Methods: In-vitro editing was performed in primary human CD34+ HSPCs by electroporating Cas9 protein complexed with sgRNA along with an AAV6 DNA repair template to facilitate gene insertion via homology-directed repair (HDR). Bulk edited CD34+ HSPCs were then differentiated into RBCs using established differentiation protocols in the presence and absence of both erythropoietin and BB. Differentiation was determined by staining for RBC surface markers (CD71 and GPA) and subsequent flow cytometry analysis. Erythropoietic output was determined by cell density counts. Allele frequency of the edited cell population was determined through droplet digital PCR.

Results: We generated seven FKBP-EPOR chimeric receptors – with the basic structure of SFFV-[FKBP-EPOR]-2A-YFP-bGH – that placed the FKBP binding domain at different regions of the endogenous receptor (Figure 1) and analyzed their ability to support RBC differentiation in the absence of EPO but with BB. Out of the seven constructs we found a set of receptors – 1.4 and 1.5 – that demonstrated erythropoietin-independent, BB-mediated erythroid differentiation at 108% and 94% mock RBC differentiation respectively. Construct 1.5 – dubbed inducible EPOR (iEPOR) – was chosen over 1.4 for further optimization because it was also no longer EPO responsive.

We further optimized the design of iEPOR by 1) introducing a secretory signal peptide to improve trafficking of the receptor to the cell surface; 2) inclusion of a naturally occurring EPOR truncation that results in supraphysiological RBC differentiation; and 3) modification of the genomic insertion site and promoter of the iEPOR cassette to generate a toolbox of expression profiles.

Our results suggest that iEPOR mimics the native EPOR signaling cascade with high fidelity and sensitivity according to bulk RNA-Seq data. We also observe a significant increase in erythropoietic output for iEPOR version 1.4 (6.7-fold by day 11 of RBC differentiation in +BB over -BB conditions, P=0.003), which was further enhanced by the above modifications for vector iEPOR version 3.5.2 (12.9-fold by day 11 of RBC differentiation in +BB over -BB conditions, P<0.0001). Additionally, iEPOR is demonstrated to be erythropoietin-independent, dose-responsive, and tunable via expression from different loci and promoters.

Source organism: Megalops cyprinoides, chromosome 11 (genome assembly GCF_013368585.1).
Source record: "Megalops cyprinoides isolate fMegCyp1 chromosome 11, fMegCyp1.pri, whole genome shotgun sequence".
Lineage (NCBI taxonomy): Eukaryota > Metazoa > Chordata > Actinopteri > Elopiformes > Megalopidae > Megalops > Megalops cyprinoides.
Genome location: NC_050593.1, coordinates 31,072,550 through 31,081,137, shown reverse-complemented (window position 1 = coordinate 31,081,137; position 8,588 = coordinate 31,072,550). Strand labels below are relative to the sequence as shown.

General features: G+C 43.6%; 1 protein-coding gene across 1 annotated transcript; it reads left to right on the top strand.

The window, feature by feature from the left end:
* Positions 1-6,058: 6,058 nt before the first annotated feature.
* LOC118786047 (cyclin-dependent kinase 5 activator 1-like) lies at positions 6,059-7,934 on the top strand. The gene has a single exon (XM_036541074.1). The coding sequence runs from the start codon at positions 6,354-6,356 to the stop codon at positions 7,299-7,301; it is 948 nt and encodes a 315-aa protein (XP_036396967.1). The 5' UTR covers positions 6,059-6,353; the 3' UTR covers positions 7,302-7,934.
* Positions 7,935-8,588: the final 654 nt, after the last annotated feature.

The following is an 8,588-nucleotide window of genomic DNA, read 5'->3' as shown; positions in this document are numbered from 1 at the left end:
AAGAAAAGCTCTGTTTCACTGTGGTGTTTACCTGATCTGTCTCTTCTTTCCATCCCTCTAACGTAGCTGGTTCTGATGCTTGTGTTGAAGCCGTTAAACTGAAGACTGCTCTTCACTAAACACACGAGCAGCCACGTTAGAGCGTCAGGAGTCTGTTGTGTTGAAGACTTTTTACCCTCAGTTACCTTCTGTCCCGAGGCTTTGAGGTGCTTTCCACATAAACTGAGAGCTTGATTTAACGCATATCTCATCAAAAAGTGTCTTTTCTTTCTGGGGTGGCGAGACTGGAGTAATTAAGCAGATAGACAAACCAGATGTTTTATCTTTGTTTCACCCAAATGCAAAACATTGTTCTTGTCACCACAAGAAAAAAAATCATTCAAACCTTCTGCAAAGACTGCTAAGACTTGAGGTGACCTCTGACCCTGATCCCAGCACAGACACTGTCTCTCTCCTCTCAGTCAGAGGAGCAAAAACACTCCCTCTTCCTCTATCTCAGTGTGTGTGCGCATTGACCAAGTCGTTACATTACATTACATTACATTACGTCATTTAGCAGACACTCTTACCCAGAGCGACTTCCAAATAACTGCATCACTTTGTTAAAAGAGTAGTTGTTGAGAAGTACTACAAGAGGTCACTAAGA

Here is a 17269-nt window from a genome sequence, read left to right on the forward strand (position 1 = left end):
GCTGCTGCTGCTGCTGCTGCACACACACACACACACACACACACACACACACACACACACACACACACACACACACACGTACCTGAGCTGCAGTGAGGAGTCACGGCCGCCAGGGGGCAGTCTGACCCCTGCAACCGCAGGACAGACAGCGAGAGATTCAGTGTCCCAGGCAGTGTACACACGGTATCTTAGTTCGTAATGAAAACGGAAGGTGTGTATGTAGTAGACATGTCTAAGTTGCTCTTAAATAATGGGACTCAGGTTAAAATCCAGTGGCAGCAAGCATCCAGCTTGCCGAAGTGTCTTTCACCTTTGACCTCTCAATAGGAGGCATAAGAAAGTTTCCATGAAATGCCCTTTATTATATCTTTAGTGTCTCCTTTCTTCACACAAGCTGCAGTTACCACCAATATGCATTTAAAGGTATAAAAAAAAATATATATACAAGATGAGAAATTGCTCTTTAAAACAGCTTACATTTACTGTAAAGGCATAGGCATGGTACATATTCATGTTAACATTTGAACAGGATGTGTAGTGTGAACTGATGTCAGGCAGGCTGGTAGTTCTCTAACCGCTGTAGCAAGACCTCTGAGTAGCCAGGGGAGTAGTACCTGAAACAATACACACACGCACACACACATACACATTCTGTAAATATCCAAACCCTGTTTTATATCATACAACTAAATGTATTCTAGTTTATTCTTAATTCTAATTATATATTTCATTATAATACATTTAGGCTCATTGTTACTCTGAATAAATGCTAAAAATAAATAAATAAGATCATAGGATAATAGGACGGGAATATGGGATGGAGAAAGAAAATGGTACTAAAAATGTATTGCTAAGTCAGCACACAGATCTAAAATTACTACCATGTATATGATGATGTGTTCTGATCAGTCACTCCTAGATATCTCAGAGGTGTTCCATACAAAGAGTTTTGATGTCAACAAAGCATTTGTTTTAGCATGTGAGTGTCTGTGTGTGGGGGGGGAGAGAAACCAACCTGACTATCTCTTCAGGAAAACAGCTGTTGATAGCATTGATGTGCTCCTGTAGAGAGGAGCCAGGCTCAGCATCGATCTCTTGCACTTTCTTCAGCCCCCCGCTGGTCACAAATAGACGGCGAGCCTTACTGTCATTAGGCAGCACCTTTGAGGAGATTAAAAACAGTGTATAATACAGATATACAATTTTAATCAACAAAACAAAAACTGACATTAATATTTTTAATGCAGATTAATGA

Conclusion: iEPORs represent a powerful new tool to alter the cellular dynamics of red blood cell development. The work demonstrated in this study has the potential to dramatically improve the efficacies of existing gene therapies, offer a route to EPO-free ex-vivo RBC production, as well as serve as a new tool by which to better understand stem cell biology and differentiation.

Disclosures: Porteus: Kamau Therapeutics: Current equity holder in private company; Alaunos Therapeutics: Current equity holder in publicly-traded company, Membership on an entity's Board of Directors or advisory committees; Allogene Therapeutics: Current equity holder in publicly-traded company, Membership on an entity's Board of Directors or advisory committees; Graphite Biologics: Current equity holder in publicly-traded company, Membership on an entity's Board of Directors or advisory committees; CRISPR Tx: Current equity holder in publicly-traded company.

*signifies non-member of ASH